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Archive for the ‘Training’ Category

How To Motivate Yourself, Part 2

Tuesday, November 11th, 2008

A while back, I wrote an article titled “How To Motivate Yourself“. I came across a few more suggestions for people out there who are lazy or don’t feel like working out on their scheduled day. This is something I experience quite often, but easily control with the following tips.

Before I give you my suggestions on how to deal with laziness and tiredness, I’ll tell you my personal experience first. Since I’m a computer programmer, I sit on my ass all day writing code. This is mentally exhaustive to begin with and coupled with the caffeine crash, it really drains you down. When I get home, all I want to do is veg out and not socialize with anyone. Thanks to all this, I really don’t feel like training at all.

So here’s what I do: I think back to my previous training experiences, especially at the end of every workout session. Anyone who remembers their training days will recall the period of relaxation after a good workout. In case you’re wondering, it’s when your hormones (dopamine and serotonin, among others) get released. Don’t you feel happy after pumping some weights? This is what I focus on. This alone gets me motivated to hit the weights again and give it all I got. Once you prepare your mind for it, the rest will flow naturally. Just doing the first exercise alone (e.g. squats) really gets my blood pumping. I am then happy that I did not ditch the scheduled workout for the day.

Now, what if you’re physically tired? This is up to the trainee to figure out and organize their schedule accordingly. If you’re constantly doing physical activities (job-related, sports, etc) it’s best to train on your off days or times where your body isn’t under constant stress. At this point, athletes should talk to their personal trainer/coach for scheduling, and people working physical jobs need to find some time to let their bodies relax before pounding it with some weights.

A forgotten tip, one that I always have to remind myself to do, is taking a quick nap (1.5-3hrs) before your workout to let your mind & body rest a bit. Coming home after a hard day’s work and sleeping for a bit is quite possibly the best thing you can do for yourself. You’ll feel so much more refreshed upon waking up, and a lot more motivated to train.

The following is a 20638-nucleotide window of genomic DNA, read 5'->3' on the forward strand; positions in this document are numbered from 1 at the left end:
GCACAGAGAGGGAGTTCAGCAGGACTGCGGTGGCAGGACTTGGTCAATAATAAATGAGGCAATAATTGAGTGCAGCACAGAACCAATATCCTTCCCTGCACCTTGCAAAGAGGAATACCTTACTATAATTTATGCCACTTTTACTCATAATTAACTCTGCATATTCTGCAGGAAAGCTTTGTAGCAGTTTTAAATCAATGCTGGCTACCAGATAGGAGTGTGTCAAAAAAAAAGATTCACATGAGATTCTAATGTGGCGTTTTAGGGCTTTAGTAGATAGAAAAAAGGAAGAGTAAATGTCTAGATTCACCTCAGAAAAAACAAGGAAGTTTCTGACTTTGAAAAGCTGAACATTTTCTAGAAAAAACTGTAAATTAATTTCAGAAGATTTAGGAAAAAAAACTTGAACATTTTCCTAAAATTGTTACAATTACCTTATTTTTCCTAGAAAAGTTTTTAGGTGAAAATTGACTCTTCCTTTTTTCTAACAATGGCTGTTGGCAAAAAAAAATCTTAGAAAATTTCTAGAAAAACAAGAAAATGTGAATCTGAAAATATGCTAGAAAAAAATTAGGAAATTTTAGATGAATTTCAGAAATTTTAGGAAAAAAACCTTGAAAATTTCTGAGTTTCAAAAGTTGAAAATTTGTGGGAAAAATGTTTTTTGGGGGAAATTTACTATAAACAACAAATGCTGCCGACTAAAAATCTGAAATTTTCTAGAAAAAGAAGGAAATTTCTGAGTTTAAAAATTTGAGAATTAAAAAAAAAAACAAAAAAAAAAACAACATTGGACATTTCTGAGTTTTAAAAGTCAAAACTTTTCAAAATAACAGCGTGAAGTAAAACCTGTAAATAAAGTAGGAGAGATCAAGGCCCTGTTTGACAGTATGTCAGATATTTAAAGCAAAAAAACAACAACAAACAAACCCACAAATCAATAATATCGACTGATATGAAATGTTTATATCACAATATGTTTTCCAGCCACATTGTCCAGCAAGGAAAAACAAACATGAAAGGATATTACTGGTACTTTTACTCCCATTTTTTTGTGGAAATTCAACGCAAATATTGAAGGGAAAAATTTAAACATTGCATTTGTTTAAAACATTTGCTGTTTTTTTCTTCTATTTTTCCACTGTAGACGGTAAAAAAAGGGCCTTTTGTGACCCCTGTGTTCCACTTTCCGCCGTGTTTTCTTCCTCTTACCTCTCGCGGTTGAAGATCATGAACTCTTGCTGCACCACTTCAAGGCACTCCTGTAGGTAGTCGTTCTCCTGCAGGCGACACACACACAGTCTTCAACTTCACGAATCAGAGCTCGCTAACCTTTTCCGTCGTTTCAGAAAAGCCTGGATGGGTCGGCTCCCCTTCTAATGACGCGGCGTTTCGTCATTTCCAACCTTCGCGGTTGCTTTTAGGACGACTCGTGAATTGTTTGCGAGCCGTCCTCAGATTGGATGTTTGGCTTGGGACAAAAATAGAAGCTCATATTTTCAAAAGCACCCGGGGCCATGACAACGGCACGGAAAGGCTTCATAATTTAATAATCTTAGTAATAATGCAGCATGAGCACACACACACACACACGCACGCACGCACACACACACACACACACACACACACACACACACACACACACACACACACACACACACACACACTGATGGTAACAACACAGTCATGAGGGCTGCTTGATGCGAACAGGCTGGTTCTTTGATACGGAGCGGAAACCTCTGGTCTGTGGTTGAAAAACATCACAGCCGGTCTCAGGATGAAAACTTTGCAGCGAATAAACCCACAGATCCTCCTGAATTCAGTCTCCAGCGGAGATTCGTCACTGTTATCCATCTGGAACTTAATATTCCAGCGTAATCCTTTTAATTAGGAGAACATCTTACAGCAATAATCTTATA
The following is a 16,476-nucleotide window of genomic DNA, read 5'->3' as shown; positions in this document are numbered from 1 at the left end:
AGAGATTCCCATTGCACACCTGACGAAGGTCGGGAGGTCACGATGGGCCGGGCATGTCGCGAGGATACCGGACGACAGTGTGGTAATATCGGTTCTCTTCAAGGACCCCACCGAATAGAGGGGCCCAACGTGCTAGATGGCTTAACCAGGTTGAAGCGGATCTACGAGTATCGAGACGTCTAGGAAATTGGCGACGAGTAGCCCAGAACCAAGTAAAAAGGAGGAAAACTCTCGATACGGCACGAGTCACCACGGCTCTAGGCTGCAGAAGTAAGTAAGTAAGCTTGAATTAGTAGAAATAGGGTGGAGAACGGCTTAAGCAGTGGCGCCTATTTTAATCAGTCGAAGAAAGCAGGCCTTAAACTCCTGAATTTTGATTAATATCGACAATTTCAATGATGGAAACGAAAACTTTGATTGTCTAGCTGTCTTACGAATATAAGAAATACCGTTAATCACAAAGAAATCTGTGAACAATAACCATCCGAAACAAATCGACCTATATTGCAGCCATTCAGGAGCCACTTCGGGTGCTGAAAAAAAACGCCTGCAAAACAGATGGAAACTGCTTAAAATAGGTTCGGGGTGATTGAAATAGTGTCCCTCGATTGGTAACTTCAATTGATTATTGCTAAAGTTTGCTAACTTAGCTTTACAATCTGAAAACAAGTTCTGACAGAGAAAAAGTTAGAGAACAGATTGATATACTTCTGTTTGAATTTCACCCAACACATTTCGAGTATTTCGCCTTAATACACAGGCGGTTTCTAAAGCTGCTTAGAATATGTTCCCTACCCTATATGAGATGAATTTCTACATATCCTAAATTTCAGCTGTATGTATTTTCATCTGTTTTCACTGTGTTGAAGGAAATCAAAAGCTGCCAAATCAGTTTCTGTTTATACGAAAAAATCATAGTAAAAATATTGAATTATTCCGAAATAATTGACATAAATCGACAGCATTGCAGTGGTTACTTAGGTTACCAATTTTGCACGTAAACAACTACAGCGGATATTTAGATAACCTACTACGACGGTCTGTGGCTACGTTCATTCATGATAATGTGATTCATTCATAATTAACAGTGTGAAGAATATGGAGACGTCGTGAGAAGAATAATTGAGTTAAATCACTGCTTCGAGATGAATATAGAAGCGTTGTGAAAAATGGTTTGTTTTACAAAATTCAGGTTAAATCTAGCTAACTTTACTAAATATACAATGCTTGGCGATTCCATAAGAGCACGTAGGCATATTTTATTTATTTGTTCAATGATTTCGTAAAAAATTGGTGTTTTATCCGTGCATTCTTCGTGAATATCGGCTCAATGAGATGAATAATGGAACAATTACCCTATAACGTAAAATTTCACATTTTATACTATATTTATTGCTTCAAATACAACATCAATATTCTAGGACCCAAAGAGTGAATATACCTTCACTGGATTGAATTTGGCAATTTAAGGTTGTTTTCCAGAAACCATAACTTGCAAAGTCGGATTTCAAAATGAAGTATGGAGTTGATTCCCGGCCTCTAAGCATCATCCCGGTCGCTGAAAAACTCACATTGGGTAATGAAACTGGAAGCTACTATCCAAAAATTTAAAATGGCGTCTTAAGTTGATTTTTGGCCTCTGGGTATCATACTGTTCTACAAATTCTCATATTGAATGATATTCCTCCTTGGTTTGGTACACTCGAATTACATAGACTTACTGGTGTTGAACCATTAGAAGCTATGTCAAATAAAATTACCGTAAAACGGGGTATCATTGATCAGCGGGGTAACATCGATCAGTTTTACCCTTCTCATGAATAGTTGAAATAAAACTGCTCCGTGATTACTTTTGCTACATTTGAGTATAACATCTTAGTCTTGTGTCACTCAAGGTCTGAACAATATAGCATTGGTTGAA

One last thing I recommend is a cup of coffee or tea before your workout. This is only useful for people who don’t already load their bodies with caffeine throughout the whole day. I find that a cup of tea or a can of Red Bull can really do wonders before exercising, almost magical-like. 🙂 There are other supplements out there in the wild that are really potent in terms of energy, but I will withhold myself from listing them as getting used to them is a waste of cash and sometimes can be harmful if abused. You’re better off with my above suggestions for now. Happy training!

Hyper-Extensions Are Always Necessary

Friday, November 7th, 2008

I learned this the hard way, and my experience and short tale is for you to learn and avoid future mistakes. Never avoid doing this key lower-back exercise, or you will highly regret it.

So, let’s rewind back a year ago and beyond that. I was training at a local gym for 7 years straight, till I finally decided to plunk down the cash and buy a squat rack for the home. After saving up non-stop, my wish finally came true and I was the proud owner of a Powertec squat rack system. Long story short, I bought the rack, Olympic bar, weights and a tree-stand to organize the weights. Notice in this equation that a hyper-extension bench is not present. See, I didn’t have enough saved up for it, so I thought to myself, “whatever, I’ll pick it up in the future when I have the funds.”